HARDIN, Texas --
The anonymous caller claiming to be a psychic offered police a startling tip: Multiple bodies, including those of children, had been buried at a rural Texas home.
Officers searched the property and quickly concluded the tip was a hoax but not before a flurry of media reports indicated that a mass grave had been found containing the remains of as many as 30 people.
Still, authorities insisted Wednesday that they were right to take the information seriously because of the severity of the crime that was alleged. Experts and other law enforcement agencies agreed, explaining that most tips must be investigated regardless of the source.
The female caller first contacted the Liberty County Sheriff's Department on Monday, claiming that the bodies were at a home near Hardin, about 70 miles northeast of Houston. After a search of the area turned up nothing, she called back Tuesday and said deputies had gone to the wrong house.
Deputies went to a different home and found blood on a back door and detected a foul odor. By Tuesday afternoon, county deputies, the Texas Rangers and FBI agents were in the neighborhood awaiting a search warrant so they could go inside.
Sheriff's Capt. Rex Evans said the fact that the tip came from someone claiming to be a psychic did not make it any less valid. Although his agency had never acted on a tip from a psychic, the department has received valid anonymous tips that resulted in arrests.
"I do believe there was perhaps a moment of pause, yes," Evans said. "However, due to the severity of the allegations she was making, we felt it prudent to at least make the attempt to investigate it and to determine whether or not the information she had given had any validity or not."
Phillip Lyons, a criminal justice professor at Sam Houston State University in Huntsville, Texas, said Liberty County officials did the right thing by following up.
"I think we know enough to be skeptical and to be cautious," said Lyons, who also worked as a police officer and detective for nine years. "At the same time, none of us wants to be the detective that sat on information that would have led us to the discovery of the kind of crime that was being talked about in this case."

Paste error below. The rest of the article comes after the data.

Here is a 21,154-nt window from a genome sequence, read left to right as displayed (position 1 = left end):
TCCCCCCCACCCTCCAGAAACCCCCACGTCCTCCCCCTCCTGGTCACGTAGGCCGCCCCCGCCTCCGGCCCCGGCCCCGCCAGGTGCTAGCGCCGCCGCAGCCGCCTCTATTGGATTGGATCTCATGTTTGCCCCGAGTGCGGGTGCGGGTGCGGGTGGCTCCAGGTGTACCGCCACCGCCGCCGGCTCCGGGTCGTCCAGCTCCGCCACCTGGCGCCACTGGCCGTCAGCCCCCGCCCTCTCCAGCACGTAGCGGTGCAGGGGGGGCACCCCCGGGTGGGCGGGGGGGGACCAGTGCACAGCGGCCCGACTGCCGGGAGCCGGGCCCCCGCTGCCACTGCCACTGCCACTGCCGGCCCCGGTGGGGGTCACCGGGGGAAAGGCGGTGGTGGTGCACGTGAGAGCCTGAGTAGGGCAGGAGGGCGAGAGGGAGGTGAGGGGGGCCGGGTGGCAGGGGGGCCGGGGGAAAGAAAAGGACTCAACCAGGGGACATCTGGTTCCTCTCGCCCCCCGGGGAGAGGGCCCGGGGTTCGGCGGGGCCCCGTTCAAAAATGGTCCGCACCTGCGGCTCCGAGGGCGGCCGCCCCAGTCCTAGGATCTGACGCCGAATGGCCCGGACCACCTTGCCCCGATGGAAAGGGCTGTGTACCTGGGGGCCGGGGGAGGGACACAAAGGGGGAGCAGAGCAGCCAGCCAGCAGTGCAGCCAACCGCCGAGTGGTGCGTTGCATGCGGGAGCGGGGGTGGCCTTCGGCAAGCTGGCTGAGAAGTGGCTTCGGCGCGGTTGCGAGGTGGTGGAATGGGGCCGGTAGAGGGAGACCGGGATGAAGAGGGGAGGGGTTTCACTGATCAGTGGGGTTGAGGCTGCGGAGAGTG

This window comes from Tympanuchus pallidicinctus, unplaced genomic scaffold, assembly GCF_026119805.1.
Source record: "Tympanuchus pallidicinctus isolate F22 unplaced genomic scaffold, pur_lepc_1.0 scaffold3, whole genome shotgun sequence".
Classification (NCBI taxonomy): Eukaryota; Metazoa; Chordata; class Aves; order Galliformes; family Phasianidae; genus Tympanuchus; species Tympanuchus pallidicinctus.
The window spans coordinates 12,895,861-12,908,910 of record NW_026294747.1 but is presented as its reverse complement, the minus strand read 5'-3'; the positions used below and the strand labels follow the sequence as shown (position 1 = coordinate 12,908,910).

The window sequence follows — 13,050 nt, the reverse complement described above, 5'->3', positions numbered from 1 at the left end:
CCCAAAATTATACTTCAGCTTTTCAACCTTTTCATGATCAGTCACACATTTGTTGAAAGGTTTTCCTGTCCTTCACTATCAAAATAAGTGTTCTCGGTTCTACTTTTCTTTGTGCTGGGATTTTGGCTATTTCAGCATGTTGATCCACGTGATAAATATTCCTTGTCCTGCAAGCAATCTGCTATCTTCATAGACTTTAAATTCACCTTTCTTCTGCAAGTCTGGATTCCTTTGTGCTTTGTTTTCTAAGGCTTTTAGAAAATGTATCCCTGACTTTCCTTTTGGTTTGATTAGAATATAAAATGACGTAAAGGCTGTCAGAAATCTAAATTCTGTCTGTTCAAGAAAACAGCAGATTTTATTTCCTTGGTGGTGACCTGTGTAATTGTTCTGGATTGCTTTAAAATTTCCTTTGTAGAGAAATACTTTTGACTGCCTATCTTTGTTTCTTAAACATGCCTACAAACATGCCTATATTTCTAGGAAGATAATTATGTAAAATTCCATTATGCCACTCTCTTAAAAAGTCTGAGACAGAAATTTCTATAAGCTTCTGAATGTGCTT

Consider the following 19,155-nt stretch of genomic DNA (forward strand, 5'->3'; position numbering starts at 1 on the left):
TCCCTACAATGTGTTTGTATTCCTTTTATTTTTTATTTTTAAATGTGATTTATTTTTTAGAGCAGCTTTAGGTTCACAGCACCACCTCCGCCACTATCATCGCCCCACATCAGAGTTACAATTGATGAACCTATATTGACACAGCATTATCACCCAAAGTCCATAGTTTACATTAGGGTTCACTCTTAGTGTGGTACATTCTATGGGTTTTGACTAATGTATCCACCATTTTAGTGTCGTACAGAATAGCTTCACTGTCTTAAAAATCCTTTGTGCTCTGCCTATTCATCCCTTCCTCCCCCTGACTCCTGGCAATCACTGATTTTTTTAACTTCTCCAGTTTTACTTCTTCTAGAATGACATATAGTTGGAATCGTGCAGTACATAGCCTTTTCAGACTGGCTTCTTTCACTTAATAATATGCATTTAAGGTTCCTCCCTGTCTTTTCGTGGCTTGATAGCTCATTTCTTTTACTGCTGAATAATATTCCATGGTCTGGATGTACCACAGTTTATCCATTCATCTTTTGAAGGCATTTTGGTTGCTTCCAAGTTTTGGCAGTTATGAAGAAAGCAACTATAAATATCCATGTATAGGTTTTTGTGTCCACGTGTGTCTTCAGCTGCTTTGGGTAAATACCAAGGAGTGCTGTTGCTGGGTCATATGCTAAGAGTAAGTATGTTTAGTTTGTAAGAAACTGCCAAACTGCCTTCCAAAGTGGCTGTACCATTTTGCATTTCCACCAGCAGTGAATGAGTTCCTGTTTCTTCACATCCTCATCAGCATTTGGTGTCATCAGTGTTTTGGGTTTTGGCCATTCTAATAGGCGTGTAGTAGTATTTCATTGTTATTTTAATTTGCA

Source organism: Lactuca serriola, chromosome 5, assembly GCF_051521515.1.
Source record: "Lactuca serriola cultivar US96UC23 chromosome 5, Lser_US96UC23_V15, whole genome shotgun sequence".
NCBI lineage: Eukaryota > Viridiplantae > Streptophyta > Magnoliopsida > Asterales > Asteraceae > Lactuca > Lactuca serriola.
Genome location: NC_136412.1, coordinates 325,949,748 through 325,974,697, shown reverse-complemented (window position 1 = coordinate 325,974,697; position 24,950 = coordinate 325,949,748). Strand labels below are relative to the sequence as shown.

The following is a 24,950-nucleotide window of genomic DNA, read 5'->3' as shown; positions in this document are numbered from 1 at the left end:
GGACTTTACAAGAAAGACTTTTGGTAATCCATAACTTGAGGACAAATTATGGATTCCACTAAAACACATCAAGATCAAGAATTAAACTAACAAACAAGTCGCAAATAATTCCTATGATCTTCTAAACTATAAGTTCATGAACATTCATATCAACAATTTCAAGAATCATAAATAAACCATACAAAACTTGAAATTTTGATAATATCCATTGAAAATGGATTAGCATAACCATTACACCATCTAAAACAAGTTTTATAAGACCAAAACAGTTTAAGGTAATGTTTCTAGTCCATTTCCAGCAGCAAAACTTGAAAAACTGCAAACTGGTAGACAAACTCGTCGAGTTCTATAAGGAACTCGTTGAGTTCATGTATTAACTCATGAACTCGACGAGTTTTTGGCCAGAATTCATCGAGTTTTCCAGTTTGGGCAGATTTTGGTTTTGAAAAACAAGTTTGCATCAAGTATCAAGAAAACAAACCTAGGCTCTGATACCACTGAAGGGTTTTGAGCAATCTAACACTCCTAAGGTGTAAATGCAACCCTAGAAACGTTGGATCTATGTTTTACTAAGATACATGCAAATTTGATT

Psychics have played a role in previous high-profile cases. About 600 psychics contacted authorities in the search for Elizabeth Smart, who in 2002 was kidnapped at knifepoint from her Salt Lake City home. The then-14-year-old was held captive for nine months before she was found alive.
Some of the psychics claimed she had been killed. Police said they did not turn away anyone with possible insight into the case.
In the case of 6-year-old JonBenet Ramsey, who was found beaten and strangled in 1996 in her Boulder, Colo., basement, the girl's parents posted a psychic's composite sketch of a suspect on their website to no avail. A grand jury investigation ended with no indictments.
Dallas Police Cpl. Kevin Janse said his department does not use psychics to help solve cases. But when asked how Dallas police would respond to a crime tip from a psychic, Janse didn't hesitate.
"We respond to all calls for service, no matter who they are from .... We're going to investigate to the fullest."
The fact that a tip came from a psychic "plays no factor," he said.
Liberty County Judge Craig McNair, who oversees the county government, said he believed the sheriff's department acted appropriately.
Word that deputies were investigating a possible mass grave got out before a single body had been confirmed, producing numerous erroneous news reports.
Evans said "some media outlets perhaps distorted some of the information they had been provided or perhaps utilized distorted information from third and fourth parties" that went beyond what was released at the scene.
The Associated Press advised subscribers that its journalists were looking into the matter, but never reported that any bodies had been found.
Evans said investigators are still working to track down the psychic tipster, who could face charges.
The hoax cost the sheriff's department about $1,000. Between nine and 12 deputies out of a staff of about 50 responded to the scene, Evans said.
The FBI declined to provide information on costs or the number of personnel involved, citing security reasons. Tela Mange, a spokeswoman for the Texas Department of Public Safety, said five to six Texas Rangers responded to the scene. Mange said DPS usually doesn't total the cost involved in deploying personnel to a scene.
Associated Press Writer Linda Stewart Ball contributed to this report from Dallas.